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  1.  92
    Foucault and Political Reason: Liberalism, Neo-Liberalism and Rationalities of Government.Andrew Barry, Thomas Osborne & Nikolas S. Rose (eds.) - 1996 - University of Chicago Press.
    Despite the enormous influence of Michel Foucault in gender studies, social theory, and cultural studies, his work has been relatively neglected in the study of politics. Although he never published a book on the state, in the late 1970s Foucault examined the technologies of power used to regulate society and the ingenious recasting of power and agency that he saw as both consequence and condition of their operation. These twelve essays provide a critical introduction to Foucault's work on politics, exploring (...)
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  2. Foucault and Political Reason: Liberalism, Neo-Liberalism and the Rationalities of Government.Andrew Barry, Thomas Osborne & Nikolas Rose (eds.) - 1996 - Routledge.
    Foucault is often thought to have a great deal to say about the history of madness and sexuality, but little in terms of a general analysis of government and the state.; This volume draws on Foucault's own research to challenge this view, demonstrating the central importance of his work for the study of contemporary politics.; It focuses on liberalism and neo- liberalism, questioning the conceptual opposition of freedom/constraint, state/market and public/private that inform liberal thought.
     
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  3.  1
    Foucault and Political Reason: Liberalism, Neo-Liberalism and the Rationalities of Government.Andrew Barry, Thomas Osborne & Nikolas S. Rose (eds.) - 1996 - Routledge.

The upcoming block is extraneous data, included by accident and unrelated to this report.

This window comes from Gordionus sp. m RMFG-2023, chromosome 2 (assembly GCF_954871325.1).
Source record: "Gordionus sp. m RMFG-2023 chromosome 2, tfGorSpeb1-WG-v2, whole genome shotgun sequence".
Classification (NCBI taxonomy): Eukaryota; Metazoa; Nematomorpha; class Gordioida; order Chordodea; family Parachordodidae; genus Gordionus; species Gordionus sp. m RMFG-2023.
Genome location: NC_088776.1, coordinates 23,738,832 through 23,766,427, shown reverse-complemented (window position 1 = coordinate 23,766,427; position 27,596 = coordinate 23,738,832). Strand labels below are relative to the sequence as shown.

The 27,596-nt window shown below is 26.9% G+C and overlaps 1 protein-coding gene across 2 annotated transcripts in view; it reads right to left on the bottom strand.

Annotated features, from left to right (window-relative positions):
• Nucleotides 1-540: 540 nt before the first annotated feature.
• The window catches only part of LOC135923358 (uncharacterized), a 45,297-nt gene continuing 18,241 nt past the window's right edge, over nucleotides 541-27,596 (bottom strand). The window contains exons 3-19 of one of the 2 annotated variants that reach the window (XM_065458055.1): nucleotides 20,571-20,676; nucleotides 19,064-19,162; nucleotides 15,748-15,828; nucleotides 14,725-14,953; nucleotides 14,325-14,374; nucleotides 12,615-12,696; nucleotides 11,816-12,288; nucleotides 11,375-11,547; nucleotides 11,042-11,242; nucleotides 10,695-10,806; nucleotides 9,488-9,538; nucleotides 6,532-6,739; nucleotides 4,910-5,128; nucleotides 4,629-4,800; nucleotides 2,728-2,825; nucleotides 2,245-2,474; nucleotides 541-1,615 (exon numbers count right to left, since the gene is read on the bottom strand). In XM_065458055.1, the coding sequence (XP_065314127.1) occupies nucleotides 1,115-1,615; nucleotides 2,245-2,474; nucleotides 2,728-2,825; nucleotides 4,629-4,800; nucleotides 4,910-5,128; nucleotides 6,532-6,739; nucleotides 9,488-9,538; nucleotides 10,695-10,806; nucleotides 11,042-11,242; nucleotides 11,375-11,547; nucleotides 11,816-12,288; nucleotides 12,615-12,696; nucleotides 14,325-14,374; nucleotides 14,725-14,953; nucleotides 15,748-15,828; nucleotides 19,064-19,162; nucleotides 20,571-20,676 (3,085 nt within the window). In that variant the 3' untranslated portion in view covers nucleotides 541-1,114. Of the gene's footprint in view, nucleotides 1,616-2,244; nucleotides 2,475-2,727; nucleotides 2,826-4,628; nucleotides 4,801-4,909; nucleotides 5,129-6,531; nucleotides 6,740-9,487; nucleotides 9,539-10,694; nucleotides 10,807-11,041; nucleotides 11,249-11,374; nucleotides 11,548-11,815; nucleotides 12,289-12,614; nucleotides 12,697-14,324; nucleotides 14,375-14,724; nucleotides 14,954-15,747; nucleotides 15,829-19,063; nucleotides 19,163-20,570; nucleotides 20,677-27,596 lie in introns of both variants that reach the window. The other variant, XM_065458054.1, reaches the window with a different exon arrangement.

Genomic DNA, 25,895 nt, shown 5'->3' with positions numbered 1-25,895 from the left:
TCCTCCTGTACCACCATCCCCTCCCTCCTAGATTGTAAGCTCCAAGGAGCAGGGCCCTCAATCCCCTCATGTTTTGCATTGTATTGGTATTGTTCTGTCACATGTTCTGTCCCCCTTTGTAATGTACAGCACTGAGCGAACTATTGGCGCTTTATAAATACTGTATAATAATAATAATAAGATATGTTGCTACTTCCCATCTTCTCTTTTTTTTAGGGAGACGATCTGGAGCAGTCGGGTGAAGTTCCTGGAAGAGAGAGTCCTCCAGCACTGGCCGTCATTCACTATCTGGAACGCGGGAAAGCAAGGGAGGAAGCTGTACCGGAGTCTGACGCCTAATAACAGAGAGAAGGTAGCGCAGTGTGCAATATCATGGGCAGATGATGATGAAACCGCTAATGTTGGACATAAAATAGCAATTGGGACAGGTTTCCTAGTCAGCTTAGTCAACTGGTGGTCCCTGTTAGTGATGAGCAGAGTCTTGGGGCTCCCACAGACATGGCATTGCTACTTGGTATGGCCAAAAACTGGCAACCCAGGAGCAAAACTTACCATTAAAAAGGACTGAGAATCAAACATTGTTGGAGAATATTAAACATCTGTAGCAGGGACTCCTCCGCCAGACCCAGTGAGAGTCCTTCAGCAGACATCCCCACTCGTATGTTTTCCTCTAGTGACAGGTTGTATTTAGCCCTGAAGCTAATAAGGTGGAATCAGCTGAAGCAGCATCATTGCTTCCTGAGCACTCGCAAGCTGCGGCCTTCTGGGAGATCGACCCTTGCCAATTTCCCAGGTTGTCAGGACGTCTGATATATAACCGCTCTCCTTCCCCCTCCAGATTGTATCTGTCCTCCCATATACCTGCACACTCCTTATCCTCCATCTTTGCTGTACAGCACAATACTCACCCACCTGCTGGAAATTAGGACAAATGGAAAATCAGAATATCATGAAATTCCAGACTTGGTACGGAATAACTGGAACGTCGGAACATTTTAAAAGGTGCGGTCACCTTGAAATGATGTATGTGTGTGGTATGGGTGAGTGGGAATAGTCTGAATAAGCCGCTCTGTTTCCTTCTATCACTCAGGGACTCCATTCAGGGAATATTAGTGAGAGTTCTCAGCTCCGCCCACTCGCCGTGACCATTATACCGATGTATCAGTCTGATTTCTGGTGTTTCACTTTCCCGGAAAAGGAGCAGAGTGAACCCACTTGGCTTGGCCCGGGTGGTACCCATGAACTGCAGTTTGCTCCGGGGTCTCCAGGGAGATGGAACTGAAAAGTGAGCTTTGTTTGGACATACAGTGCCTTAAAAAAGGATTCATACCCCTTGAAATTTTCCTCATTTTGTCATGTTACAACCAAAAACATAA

Foucault is often thought to have a great deal to say about the history of madness and sexuality, but little in terms of a general analysis of government and the state.; This volume draws on Foucault's own research to challenge this view, demonstrating the central importance of his work for the study of contemporary politics.; It focuses on liberalism and neo- liberalism, questioning the conceptual opposition of freedom/constraint, state/market and public/private that inform liberal thought.
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  4.  4
    Interdisciplinarity: Reconfigurations of the Social and Natural Sciences.Andrew Barry & Georgina Born (eds.) - 2013 - Routledge.
    The idea that research should become more interdisciplinary has become commonplace. According to influential commentators, the unprecedented complexity of problems such as climate change or the social implications of biomedicine demand interdisciplinary efforts integrating both the social and natural sciences. In this context, the question of whether a given knowledge practice is too disciplinary, or interdisciplinary, or not disciplinary enough has become an issue for governments, research policy makers and funding agencies. Interdisciplinarity, in short, has emerged as a key political (...)
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  5.  14